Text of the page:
With over 70% of Americans overweight, food addiction is one of the most dangerous epidemics in the United States. Food addiction is quite comparable to drug addiction, as the brain develops patterns of behavior that are difficult to change. Over time, food addiction can cause serious health problems.
Here are a few ways you can start to break your psychological dependence on food.
Change It Up
The first step to beating the psychological addiction to food is to no longer have commonly binged foods readily available. Remove excess carbohydrates like bread, rice, and pasta and sugary substances from your pantry and refrigerator. On the go, begin to pack healthier snacks and meals so you have less inclination to cheat.
If you work long hours or frequently eat out, it is best to look ahead. Plan your meals before you go grocery shopping and only purchase healthy items. If you are headed to a restaurant, check out the menu online to decide healthy and carb-conscious items before you sit down to eat. Many people concerned about food addiction choose to enlist the help of a meal planning service to take away the hassle of planning and cooking their own meals.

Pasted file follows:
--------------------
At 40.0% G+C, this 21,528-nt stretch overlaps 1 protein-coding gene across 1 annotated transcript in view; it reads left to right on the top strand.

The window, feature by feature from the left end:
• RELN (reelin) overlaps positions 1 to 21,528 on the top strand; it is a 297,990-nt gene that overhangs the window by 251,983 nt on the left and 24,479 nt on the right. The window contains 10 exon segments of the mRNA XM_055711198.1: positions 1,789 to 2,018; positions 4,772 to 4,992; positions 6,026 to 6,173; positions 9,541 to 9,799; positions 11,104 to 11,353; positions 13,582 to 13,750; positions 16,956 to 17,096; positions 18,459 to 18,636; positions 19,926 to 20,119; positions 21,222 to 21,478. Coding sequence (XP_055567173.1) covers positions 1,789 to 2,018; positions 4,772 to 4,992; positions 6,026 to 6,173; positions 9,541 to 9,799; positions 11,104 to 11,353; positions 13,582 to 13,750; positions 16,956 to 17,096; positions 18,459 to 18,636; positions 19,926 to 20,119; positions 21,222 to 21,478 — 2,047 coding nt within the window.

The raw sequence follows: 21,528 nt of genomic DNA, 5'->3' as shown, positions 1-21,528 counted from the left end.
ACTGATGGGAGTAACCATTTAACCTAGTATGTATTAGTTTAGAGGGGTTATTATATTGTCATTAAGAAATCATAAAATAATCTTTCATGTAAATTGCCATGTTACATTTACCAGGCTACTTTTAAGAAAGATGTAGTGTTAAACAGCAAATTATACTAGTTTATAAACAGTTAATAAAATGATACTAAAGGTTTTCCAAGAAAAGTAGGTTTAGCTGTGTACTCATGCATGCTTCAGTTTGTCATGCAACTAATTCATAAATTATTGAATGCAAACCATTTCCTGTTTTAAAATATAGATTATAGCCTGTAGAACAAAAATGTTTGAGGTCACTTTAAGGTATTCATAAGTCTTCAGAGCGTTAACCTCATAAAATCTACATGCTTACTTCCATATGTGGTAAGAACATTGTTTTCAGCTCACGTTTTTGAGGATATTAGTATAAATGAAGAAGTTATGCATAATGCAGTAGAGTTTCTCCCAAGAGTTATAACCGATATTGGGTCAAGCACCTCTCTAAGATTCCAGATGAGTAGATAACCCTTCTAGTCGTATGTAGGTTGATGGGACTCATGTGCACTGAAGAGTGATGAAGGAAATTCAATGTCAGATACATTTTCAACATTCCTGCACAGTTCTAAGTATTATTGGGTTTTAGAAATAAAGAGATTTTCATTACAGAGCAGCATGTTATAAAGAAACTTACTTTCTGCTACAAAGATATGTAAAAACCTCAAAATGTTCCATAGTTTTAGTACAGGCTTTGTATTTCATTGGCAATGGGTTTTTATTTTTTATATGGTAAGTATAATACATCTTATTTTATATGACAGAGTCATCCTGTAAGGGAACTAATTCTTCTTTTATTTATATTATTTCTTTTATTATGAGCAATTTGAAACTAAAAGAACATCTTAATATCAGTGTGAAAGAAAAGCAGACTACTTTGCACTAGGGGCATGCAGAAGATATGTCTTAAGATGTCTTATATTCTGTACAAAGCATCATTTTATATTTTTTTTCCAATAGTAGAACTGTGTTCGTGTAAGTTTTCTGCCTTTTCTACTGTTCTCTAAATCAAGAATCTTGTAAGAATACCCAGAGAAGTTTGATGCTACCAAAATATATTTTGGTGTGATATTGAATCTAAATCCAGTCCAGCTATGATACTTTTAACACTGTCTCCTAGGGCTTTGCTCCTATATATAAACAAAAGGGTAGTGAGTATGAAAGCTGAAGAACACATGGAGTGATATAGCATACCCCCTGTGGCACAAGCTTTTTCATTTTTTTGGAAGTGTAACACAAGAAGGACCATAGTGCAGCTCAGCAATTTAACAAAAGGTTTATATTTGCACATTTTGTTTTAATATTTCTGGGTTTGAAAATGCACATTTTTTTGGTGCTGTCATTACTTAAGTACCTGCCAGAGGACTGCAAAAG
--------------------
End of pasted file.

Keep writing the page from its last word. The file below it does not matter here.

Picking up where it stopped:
Cut Out Soda
Soda is one of the most common substances people suffering from food addiction consume. Unfortunately, the amount of sugar in a single soda alone puts you well over the recommended daily value, with no nutrition in sight.
Talk to a Professional
While it’s tempting to view challenges with food as just a matter of willpower, it’s important to treat food addiction as a real health challenge, just as you would drug or alcohol addiction. Speaking with a professional can help alleviate some of the confusion that may surround breaking your addiction to food.
Turning Point of Tampa’s goal is to always provide a safe environment and a solid foundation in 12-Step recovery, in tandem with quality individual therapy and groups. We have been offering Licensed Residential Treatment in Tampa since 1987. If you need help or know someone who does, please contact our admissions department at 813-882-3003, 800-397-3006 or firstname.lastname@example.org.